Highland Park Improvement Club’s new post-fire price tag: ‘If we can’t raise this money, we can’t rebuild the building’

(Rendering by Wittman Estes)

By Tracy Record
West Seattle Blog editor

Almost a year and a half after fire gutted their historic headquarters, Highland Park Improvement Club has a design, an architect, and a new price tag: $3.1 million.

That’s four times the total amount they expect to get from insurance.

But if ever there was a can-do crew, it’s this one, and HPIC board members presented an optimistic, determined front at an online Town Hall tonight updating the community on the rebuilding plan – including how you can help even if you can’t donate a dime.

The new estimate came from architect Wittman Estes – whose designs were shown and discussed at previous Town Halls – and newly hired contractor Metis Construction. It’s for a building envisioned aw a “future connector and heart of our community” in multiple ways, not the least of which is as a performing-arts center. That’s important because of a big grant they’ve just landed: $400,000 from the Washington State Building for the Arts. This is a prestigious, competitive statewide grant, and HPIC trustees are ecstatic they got it. Add that sum to the expected insurance money and $55,000 already received in community donations, and they’re up to $1,205,000.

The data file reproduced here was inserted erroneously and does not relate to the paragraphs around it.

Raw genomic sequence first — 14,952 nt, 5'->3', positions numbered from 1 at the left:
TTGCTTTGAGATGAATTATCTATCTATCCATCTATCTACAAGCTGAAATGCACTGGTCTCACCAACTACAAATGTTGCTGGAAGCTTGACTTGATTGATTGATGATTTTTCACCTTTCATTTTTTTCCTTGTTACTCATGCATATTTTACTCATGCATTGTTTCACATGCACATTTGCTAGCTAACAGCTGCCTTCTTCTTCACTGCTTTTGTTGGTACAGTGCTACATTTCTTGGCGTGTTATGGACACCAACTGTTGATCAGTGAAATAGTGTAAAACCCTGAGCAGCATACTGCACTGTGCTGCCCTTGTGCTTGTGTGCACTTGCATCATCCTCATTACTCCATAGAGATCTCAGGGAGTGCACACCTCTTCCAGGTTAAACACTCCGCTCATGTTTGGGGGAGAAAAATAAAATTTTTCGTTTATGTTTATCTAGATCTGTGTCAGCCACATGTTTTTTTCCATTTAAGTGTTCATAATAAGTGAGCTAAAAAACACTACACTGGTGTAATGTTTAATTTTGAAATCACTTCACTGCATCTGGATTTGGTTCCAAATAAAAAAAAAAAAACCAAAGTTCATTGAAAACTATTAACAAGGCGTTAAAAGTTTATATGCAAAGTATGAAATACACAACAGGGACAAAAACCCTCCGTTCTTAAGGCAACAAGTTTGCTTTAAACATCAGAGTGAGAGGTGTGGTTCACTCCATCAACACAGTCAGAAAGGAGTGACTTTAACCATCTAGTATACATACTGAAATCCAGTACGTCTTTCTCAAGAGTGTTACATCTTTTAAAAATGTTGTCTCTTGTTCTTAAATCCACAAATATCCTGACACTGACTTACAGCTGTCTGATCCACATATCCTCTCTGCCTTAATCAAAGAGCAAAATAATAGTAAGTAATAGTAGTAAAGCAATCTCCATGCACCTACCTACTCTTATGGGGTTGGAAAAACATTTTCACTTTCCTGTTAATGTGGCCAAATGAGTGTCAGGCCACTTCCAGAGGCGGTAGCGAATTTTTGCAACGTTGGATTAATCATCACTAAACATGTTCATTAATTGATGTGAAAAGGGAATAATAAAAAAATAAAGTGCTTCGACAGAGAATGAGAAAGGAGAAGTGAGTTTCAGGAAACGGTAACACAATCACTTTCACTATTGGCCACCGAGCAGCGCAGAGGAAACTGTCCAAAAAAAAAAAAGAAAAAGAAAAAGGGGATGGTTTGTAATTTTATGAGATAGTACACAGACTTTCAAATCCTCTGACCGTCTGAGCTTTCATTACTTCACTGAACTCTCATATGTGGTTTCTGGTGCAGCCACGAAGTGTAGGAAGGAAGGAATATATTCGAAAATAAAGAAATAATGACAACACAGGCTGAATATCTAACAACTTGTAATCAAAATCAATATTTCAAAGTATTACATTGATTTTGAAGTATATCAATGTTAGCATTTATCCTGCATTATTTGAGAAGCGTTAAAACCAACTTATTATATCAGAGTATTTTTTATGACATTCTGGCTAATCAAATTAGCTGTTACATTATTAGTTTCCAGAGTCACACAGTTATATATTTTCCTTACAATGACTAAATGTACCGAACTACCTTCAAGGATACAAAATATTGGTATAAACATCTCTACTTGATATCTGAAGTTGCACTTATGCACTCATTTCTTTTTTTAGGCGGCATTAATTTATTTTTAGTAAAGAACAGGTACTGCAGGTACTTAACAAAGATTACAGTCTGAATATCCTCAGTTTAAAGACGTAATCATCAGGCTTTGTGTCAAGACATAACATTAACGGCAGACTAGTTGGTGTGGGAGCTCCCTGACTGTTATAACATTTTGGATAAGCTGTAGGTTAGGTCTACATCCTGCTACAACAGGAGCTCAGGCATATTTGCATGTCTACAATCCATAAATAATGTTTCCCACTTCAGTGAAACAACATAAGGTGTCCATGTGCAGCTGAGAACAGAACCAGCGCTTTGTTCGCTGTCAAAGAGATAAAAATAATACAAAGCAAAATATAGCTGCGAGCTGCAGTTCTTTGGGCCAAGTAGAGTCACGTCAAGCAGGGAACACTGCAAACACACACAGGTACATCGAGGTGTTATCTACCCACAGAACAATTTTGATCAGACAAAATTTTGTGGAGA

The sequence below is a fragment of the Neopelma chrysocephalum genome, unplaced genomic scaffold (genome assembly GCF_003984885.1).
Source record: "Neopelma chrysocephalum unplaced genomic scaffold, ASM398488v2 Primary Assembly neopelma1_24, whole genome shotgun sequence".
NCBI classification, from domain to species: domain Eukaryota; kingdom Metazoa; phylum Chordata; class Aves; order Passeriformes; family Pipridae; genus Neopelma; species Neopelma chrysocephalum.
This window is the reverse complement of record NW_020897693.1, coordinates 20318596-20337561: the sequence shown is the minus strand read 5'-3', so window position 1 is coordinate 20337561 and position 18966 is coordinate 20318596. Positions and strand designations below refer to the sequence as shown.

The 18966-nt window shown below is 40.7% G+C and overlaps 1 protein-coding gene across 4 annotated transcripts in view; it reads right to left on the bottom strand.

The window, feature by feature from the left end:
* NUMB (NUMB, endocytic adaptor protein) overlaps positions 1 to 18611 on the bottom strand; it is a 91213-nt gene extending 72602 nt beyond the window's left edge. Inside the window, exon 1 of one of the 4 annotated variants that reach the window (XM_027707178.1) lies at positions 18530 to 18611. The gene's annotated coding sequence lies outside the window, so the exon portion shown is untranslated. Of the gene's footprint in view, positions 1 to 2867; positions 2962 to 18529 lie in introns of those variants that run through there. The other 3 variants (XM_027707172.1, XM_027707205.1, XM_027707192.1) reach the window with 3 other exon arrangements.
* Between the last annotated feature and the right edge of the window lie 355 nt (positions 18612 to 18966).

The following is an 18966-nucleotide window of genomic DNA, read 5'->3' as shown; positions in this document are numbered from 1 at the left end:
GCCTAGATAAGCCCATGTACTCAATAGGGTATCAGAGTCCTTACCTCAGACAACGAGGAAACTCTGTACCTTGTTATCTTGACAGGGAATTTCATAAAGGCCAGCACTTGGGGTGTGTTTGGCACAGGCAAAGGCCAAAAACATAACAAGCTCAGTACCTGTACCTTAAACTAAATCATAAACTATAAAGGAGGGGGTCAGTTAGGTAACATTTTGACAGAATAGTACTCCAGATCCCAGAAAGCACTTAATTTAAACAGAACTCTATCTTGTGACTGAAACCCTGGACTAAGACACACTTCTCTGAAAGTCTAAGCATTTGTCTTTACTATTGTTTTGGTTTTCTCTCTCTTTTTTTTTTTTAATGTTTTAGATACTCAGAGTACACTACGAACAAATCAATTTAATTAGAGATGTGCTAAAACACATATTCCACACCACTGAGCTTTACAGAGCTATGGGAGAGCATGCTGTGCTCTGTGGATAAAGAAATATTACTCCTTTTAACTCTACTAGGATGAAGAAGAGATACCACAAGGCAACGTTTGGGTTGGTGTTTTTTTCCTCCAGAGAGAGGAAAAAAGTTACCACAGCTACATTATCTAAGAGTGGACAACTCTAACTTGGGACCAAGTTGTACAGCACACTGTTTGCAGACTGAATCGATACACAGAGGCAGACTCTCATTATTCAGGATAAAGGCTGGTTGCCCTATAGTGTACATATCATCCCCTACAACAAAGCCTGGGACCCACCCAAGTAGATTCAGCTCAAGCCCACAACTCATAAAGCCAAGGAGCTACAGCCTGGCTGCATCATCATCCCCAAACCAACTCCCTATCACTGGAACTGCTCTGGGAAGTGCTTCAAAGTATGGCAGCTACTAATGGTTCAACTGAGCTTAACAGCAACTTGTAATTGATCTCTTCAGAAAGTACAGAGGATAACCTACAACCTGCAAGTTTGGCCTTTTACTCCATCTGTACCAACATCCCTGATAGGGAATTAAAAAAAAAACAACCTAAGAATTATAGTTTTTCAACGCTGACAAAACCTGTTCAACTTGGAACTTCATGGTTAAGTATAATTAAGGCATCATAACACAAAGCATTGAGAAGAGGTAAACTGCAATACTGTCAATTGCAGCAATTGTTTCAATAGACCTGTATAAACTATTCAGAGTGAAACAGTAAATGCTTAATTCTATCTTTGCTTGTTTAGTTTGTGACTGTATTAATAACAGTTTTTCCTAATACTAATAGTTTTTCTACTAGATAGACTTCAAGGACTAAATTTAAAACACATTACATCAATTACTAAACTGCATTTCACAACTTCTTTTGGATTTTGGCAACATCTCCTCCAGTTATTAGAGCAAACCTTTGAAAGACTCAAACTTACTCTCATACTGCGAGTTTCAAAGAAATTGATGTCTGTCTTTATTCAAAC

But they need community support to lock in that grant, as it requires State Legislature approval, so they’re asking for people to contact first Governor Inslee and then local legislators to ensure the grant goes through. The message: What HPIC means/has meant to you. It’s been a community center for more than a century, hosting celebrations, meetings, bazaars, workshops, performances, and in times of trouble – like the pandemic – campaigns to help, like emergency food distribution. If you don’t have your own message to convey, HPIC has a suggested template on its website, as well as information on how to get your message to the governor. Get a message to him by Thanksgiving, and then attention will turn to state legislators before they convene in Olympia early next year: Our area’s State Senator Joe Nguyen, State House Rep. Joe Fitzgibbon, and State House Rep.-elect Emily Alvarado.

And while they mount a letter-writing campaign to secure that $400,000, HPIC board president Rhonda Smith said, “We need to start working in the direction to find (the rest of the) money – if we can’t raise this money, we can’t rebuild the building.” They’re acutely aware that the charred HPIC, at 12th/Holden, is an eyesore, and even if all goes well, will remain that way for a while – they have a tentative date to submit building permits in February, and once permits are granted, construction is likely to last a year. If necessary, they said, the building can be built in phases – even if only part of it can be occupied for starters.

While strategizing how to fundraise, they’re also grappling with how to continue serving and connecting the community despite the lack of a building, They’re welcoming “fresh ideas” and more volunteers on that front as well as the search for dollars. If you are interested in helping – or have an idea about funding sources – hpic1919@gmail.com is how to contact them. And watch hpic1919.org for updates.

ADDED FRIDAY: HPIC has uploaded its video recording of the meeting here.